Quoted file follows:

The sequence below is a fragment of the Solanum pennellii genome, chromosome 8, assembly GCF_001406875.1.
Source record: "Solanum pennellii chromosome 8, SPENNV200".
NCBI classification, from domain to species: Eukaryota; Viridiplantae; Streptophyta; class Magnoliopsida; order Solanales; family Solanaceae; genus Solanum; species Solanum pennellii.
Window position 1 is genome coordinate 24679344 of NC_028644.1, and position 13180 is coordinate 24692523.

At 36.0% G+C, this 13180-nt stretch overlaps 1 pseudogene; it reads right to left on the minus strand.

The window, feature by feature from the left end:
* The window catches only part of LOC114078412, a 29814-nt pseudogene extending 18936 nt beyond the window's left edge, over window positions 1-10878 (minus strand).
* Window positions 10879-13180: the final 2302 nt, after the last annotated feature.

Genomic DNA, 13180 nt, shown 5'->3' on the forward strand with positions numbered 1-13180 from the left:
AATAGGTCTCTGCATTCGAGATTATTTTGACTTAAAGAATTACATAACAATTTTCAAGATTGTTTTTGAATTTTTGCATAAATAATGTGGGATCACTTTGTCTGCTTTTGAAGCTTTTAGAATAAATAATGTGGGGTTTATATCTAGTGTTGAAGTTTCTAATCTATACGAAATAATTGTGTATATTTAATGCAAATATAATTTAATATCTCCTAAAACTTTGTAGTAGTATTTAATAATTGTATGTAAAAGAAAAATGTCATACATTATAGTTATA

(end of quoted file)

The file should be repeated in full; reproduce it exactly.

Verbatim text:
The sequence below is a fragment of the Solanum pennellii genome, chromosome 8, assembly GCF_001406875.1.
Source record: "Solanum pennellii chromosome 8, SPENNV200".
NCBI classification, from domain to species: Eukaryota; Viridiplantae; Streptophyta; class Magnoliopsida; order Solanales; family Solanaceae; genus Solanum; species Solanum pennellii.
Window position 1 is genome coordinate 24679344 of NC_028644.1, and position 13180 is coordinate 24692523.

At 36.0% G+C, this 13180-nt stretch overlaps 1 pseudogene; it reads right to left on the minus strand.

The window, feature by feature from the left end:
* The window catches only part of LOC114078412, a 29814-nt pseudogene extending 18936 nt beyond the window's left edge, over window positions 1-10878 (minus strand).
* Window positions 10879-13180: the final 2302 nt, after the last annotated feature.

Genomic DNA, 13180 nt, shown 5'->3' on the forward strand with positions numbered 1-13180 from the left:
AATAGGTCTCTGCATTCGAGATTATTTTGACTTAAAGAATTACATAACAATTTTCAAGATTGTTTTTGAATTTTTGCATAAATAATGTGGGATCACTTTGTCTGCTTTTGAAGCTTTTAGAATAAATAATGTGGGGTTTATATCTAGTGTTGAAGTTTCTAATCTATACGAAATAATTGTGTATATTTAATGCAAATATAATTTAATATCTCCTAAAACTTTGTAGTAGTATTTAATAATTGTATGTAAAAGAAAAATGTCATACATTATAGTTATA